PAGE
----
It hardly seems surprising that a sex abuse case involving a planet-roaming billionaire perpetrator and a lengthy list of progressively growing victims would span multiple jurisdictions.
From intimate partner violence to sexual slavery, women are being brutally beaten, raped, and sold as chattel in our communities. The market for sex trafficking is thriving on the internet as women and girls can be bought and sold on a smartphone. New Mexico ranks 48th out of 50 states in the frequency of sexual assaults. (The state auditor says that one in four women will be raped in their lifetimes). And men in New Mexico are murdering women at an alarming rate-the state is unenviably third in the nation per capita in that respect. Yet law enforcement and the media have remained ambivalent to violence against women. Sadly, it's open season on women in New Mexico, as Jacquelyn Barela recently learned.
"Bernalillo County has settled for a reported $680,000 in a federal civil rights lawsuit filed by a woman inmate who was allegedly raped by then-Metropolitan Detention Center guard Andres Verdugo in June 2014, the Journal has learned."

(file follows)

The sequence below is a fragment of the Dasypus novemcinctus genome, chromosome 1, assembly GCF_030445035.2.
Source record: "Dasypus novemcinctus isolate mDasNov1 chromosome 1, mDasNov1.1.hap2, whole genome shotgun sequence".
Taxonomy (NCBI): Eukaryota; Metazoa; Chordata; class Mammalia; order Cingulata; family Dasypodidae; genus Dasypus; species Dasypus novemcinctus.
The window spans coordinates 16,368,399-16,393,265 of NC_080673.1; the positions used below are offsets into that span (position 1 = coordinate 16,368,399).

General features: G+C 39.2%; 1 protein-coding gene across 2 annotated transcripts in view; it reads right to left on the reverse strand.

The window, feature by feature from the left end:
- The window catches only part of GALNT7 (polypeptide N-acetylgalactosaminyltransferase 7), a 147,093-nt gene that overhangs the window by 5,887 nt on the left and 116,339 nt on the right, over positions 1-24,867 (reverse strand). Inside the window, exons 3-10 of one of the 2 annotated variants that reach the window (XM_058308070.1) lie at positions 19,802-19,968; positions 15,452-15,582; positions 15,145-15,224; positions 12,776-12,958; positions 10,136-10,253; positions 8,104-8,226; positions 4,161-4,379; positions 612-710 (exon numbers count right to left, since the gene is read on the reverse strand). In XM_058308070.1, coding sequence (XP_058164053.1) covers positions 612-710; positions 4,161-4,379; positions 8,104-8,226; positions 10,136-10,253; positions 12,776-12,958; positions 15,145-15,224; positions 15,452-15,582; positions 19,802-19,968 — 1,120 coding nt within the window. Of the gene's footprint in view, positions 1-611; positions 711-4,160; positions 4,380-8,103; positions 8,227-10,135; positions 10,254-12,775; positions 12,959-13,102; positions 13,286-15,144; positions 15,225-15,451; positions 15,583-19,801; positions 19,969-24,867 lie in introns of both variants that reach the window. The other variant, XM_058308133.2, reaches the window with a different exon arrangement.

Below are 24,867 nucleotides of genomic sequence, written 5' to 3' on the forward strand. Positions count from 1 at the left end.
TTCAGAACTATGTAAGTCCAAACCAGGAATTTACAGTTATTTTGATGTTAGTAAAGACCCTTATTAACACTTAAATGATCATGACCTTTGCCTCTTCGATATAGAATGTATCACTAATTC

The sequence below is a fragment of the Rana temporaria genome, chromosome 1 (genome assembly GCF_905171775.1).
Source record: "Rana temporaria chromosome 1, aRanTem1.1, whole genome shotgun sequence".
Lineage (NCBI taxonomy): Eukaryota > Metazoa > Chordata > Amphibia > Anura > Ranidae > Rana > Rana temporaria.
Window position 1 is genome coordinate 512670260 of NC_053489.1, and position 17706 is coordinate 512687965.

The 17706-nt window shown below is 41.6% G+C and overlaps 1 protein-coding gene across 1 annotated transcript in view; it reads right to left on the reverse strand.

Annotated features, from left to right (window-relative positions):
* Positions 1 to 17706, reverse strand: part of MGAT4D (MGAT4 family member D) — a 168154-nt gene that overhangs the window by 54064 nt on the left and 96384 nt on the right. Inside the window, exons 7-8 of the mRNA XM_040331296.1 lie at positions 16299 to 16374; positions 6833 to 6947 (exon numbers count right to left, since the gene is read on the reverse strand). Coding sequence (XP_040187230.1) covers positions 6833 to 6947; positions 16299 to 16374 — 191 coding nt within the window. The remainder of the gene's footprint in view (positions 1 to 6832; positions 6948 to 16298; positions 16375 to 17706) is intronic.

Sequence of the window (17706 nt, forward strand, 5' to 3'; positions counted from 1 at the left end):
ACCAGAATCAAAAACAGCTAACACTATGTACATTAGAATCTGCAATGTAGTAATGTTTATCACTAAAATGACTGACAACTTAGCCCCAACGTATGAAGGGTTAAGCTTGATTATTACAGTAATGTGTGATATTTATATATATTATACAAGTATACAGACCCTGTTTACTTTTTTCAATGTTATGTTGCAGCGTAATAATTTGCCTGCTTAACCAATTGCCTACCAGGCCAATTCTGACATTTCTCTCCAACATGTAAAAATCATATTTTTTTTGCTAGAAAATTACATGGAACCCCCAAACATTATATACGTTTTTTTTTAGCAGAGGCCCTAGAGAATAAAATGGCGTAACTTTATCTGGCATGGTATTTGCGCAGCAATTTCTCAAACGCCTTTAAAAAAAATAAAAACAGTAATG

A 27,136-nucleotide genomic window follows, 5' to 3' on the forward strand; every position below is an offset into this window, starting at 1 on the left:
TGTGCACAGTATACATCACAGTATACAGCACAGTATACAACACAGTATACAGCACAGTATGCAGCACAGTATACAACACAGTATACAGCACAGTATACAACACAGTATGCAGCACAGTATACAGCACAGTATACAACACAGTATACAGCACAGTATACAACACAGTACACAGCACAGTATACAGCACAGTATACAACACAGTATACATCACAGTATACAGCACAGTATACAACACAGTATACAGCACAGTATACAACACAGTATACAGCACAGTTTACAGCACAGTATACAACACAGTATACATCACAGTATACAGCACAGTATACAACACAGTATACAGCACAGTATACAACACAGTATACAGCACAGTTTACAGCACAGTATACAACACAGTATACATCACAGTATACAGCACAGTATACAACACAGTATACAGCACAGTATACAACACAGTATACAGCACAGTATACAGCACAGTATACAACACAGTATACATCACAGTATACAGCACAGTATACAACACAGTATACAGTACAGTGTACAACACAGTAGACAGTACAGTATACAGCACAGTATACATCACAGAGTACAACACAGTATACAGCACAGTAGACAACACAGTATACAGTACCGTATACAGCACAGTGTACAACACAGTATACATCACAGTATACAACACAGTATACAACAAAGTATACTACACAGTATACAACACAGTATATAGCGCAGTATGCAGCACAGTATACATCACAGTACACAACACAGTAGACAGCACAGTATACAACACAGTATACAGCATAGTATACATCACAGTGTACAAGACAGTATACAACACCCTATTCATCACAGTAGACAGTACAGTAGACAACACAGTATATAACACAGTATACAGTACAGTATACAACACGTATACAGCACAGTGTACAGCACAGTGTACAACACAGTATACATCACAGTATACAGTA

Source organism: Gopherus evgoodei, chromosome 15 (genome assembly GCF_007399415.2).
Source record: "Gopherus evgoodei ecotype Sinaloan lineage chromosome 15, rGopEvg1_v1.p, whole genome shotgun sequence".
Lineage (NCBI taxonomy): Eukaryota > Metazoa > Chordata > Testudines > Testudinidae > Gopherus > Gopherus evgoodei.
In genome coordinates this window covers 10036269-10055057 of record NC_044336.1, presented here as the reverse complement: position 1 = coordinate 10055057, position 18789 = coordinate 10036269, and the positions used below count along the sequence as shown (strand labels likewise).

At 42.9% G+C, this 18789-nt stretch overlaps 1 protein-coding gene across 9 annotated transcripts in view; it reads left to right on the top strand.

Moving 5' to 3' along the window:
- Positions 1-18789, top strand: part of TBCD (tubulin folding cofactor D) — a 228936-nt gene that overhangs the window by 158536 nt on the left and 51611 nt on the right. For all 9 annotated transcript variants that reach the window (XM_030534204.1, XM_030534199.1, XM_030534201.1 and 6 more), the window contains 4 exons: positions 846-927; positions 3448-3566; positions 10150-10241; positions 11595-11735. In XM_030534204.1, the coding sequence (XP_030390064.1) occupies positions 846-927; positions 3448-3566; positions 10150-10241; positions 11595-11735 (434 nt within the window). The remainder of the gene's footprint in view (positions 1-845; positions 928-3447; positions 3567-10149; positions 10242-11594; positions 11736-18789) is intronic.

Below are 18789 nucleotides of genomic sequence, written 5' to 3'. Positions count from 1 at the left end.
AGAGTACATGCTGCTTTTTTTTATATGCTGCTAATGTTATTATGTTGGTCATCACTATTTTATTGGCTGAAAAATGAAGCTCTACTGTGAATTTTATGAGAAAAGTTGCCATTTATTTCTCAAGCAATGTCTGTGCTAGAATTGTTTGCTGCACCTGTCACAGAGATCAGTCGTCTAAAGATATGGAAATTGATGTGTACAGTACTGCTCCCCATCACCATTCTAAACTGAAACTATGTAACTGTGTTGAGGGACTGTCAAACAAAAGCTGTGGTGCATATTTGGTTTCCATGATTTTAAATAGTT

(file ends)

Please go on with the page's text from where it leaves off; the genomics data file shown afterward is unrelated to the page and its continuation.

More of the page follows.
The Legal Team at Kennedy, Kennedy & Ives remains humbled by the bravery of our client, Dianna Guerrero, who stepped forward to share her story of sexual assault by a police officer when she was an high school intern with the Las Cruces Police Department. Dianna's nightmare of betrayal is one of many from across the country covered by investigative journalists Matt Sedensky and Nomaan Merchant in the AP's three-part story: Betrayed By The Badge.
"The family of a special education student who says she was inappropriately touched by her teacher has received a $750,000 settlement in a lawsuit that claims Albuquerque Public Schools administrators ignored repeated complaints about the man spanning a decade. "